• Development of a model for design of water harvesting systems in small scale rainfed agriculture

      Slack, Donald C.; Cadot, Paule-Darly, 1960- (The University of Arizona., 1989)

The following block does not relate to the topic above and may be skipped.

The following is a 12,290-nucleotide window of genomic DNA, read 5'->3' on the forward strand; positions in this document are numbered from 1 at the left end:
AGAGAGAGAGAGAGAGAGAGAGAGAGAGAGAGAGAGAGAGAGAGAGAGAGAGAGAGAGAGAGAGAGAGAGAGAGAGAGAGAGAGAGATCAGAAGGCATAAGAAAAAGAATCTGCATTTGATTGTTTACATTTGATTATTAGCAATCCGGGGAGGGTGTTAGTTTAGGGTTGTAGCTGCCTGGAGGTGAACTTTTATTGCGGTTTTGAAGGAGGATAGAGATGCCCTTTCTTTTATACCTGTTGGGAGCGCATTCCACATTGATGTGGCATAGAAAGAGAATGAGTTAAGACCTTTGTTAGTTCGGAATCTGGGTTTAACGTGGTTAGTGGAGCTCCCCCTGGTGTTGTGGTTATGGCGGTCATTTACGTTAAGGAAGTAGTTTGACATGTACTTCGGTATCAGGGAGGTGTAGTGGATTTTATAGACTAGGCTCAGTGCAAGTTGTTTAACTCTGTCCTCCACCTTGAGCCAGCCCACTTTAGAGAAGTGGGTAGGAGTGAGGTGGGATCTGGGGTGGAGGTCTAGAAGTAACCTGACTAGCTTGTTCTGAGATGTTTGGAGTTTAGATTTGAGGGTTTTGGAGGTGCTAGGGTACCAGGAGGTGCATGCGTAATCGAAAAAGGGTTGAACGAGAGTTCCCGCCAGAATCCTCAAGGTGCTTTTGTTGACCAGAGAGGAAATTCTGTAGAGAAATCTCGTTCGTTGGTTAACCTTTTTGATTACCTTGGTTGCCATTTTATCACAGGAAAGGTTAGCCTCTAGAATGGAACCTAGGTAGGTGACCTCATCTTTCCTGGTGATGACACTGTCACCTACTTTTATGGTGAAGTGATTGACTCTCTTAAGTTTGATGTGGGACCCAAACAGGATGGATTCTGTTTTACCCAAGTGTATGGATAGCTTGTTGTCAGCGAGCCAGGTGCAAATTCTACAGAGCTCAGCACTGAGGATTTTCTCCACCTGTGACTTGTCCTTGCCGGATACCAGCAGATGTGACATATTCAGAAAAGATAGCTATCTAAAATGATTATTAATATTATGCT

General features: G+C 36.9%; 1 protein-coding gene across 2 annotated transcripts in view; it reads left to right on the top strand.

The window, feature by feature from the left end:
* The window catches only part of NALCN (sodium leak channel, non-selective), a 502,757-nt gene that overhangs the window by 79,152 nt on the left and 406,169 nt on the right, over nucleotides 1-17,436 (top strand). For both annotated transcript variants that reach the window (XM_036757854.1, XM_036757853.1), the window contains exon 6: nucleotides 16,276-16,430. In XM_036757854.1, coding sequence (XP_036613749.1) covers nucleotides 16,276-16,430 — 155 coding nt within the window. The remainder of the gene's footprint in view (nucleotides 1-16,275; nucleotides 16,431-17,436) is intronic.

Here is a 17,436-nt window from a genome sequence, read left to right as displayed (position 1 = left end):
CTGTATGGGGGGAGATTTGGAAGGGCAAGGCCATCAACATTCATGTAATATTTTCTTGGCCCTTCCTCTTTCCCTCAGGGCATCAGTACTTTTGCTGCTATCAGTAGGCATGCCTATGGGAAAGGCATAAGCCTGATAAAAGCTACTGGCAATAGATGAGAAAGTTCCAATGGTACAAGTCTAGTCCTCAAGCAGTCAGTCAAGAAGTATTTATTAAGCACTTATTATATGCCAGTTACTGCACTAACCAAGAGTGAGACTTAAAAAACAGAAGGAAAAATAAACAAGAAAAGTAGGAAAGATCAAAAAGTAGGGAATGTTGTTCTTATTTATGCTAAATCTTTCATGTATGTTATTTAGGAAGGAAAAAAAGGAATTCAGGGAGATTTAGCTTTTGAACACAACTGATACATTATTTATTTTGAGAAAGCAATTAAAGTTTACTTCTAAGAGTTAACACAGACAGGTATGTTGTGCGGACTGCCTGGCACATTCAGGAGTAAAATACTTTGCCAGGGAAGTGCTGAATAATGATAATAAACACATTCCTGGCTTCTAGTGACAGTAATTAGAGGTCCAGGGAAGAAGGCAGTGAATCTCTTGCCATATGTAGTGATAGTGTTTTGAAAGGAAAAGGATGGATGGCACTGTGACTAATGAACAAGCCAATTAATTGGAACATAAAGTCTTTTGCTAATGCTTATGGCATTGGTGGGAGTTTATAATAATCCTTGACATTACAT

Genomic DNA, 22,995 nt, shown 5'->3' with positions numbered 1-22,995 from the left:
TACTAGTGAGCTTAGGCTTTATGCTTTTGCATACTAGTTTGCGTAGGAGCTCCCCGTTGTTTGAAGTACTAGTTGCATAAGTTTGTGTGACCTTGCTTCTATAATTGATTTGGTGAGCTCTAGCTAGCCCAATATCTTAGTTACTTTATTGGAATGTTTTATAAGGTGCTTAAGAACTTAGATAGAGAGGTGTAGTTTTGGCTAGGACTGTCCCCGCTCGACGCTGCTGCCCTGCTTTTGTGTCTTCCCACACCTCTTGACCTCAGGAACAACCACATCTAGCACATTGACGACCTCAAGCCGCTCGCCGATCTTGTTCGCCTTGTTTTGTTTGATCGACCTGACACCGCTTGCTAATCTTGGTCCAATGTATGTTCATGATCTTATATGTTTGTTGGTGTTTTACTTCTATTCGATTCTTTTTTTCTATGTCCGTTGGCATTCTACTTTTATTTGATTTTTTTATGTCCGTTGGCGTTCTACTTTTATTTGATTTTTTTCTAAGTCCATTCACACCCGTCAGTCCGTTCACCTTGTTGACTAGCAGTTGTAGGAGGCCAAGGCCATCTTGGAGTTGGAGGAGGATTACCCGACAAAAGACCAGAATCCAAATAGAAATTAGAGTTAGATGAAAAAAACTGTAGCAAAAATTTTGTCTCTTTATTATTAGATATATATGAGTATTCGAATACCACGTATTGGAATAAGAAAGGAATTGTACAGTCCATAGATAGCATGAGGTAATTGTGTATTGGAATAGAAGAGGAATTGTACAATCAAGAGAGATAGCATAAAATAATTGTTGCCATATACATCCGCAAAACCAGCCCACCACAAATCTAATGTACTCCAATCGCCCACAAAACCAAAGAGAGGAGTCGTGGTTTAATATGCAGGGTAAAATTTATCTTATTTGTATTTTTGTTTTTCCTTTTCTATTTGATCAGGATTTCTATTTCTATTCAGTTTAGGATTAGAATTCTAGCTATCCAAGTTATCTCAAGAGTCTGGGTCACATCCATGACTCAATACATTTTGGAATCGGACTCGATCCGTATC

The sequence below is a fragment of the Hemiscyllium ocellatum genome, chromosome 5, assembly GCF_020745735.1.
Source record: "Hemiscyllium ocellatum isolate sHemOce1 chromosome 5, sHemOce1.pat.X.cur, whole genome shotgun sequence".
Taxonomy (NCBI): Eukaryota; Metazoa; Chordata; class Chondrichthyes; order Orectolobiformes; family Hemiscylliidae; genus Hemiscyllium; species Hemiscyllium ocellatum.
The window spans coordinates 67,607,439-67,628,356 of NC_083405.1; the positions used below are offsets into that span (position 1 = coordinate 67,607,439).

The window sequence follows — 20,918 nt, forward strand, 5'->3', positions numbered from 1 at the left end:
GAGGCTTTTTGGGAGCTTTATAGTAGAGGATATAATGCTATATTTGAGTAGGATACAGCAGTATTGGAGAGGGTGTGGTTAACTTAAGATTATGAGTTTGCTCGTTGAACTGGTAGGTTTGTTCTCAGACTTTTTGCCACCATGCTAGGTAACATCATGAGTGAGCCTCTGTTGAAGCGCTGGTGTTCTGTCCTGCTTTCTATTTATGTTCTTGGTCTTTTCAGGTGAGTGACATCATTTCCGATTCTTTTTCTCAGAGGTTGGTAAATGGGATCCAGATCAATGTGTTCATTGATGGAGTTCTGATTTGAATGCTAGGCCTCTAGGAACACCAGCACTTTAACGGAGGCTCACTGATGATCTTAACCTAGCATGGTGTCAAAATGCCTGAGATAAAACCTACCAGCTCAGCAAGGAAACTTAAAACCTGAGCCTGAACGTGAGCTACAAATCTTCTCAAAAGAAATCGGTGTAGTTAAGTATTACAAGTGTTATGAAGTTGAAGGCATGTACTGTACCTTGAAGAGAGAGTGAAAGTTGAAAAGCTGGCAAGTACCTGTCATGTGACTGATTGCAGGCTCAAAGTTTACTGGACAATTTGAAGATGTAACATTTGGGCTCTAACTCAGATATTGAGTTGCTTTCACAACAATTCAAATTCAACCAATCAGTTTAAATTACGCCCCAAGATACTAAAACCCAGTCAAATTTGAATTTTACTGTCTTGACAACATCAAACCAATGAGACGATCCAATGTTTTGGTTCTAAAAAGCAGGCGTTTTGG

In arid and semi-arid regions, water harvesting systems can augment water supply for crop production purposes. The functioning of this type of system is controlled by three major factors: weather, crop and soil characteristics. In particular, the weather factors vary stochastiscally and thus, need to be predicted on the basis of their probability of occurrence. Furthermore, long-term historical data is scarce in the arid regions. Consequently, the simulation approach is a good alternative for designing the system. This study developed a micro-computer based model, SSWHS89.BAS, for design of small scale water harvesting systems for perennial crops. The model uses elements of a simulation computer program, CLIMATE.BAS (Woolhiser, 1988), to generate daily rainfall, maximum and minimum temperature and radiation data and predicts evapotranspiration and runoff data from a deterministic computer program, PENMNSCS.BAS for the location of interest. The model was used to determine the characteristics of a water harvesting system in a vineyard field at Sonoita, Az.